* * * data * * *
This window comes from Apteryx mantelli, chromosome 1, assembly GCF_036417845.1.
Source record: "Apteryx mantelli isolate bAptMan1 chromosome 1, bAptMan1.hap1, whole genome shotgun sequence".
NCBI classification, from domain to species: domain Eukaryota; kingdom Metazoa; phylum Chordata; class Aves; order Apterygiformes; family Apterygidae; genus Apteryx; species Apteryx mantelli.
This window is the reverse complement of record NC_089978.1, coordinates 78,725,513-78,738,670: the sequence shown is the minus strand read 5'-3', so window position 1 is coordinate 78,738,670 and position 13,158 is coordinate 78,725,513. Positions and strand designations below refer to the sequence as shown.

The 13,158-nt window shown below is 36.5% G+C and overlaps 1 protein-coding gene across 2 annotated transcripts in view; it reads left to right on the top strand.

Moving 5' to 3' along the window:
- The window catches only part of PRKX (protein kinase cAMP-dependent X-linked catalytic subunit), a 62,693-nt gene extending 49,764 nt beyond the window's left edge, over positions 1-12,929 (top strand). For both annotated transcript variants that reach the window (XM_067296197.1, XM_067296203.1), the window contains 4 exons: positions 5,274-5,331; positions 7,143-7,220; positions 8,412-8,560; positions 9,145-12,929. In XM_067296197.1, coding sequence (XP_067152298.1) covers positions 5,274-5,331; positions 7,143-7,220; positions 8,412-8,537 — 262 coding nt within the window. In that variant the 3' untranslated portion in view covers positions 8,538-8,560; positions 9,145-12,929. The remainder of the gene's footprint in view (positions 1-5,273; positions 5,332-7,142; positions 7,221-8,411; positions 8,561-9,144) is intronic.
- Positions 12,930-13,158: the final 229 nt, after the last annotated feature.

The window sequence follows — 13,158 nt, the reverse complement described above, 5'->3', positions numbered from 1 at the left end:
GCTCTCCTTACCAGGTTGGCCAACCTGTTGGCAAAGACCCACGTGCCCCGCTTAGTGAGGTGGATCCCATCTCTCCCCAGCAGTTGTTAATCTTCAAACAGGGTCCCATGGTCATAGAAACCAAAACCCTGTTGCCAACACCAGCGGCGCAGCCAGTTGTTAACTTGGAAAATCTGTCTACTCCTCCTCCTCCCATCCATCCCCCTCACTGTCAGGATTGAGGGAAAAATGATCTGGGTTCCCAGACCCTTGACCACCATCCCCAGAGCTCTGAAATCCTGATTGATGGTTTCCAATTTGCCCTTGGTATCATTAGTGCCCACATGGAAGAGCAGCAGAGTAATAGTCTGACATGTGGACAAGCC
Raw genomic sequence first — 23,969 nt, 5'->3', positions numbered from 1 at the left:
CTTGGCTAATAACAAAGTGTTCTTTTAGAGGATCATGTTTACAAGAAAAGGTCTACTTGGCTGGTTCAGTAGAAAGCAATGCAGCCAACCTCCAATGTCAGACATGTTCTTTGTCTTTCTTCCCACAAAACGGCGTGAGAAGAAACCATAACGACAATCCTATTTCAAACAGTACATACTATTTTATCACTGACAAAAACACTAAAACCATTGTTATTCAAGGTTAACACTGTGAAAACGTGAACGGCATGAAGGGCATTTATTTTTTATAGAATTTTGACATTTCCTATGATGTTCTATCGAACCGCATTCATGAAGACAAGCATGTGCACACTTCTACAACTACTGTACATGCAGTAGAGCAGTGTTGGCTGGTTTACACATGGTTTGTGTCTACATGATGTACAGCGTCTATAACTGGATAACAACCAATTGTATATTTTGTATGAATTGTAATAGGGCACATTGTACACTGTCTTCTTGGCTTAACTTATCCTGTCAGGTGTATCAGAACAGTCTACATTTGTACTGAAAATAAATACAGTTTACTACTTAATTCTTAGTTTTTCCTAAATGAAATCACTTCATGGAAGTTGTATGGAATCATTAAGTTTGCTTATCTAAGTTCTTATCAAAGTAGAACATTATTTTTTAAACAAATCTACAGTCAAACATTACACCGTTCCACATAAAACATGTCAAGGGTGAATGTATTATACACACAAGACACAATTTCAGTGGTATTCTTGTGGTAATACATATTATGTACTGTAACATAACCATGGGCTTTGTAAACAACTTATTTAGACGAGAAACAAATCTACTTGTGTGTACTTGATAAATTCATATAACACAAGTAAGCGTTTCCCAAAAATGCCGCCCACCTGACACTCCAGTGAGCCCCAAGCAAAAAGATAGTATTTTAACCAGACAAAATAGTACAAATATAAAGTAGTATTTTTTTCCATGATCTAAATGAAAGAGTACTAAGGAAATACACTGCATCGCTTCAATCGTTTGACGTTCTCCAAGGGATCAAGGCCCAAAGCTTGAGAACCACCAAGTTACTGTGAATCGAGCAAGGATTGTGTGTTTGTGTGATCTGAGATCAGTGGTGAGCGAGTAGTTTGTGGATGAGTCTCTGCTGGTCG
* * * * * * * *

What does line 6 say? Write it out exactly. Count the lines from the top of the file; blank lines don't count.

Moving 5' to 3' along the window: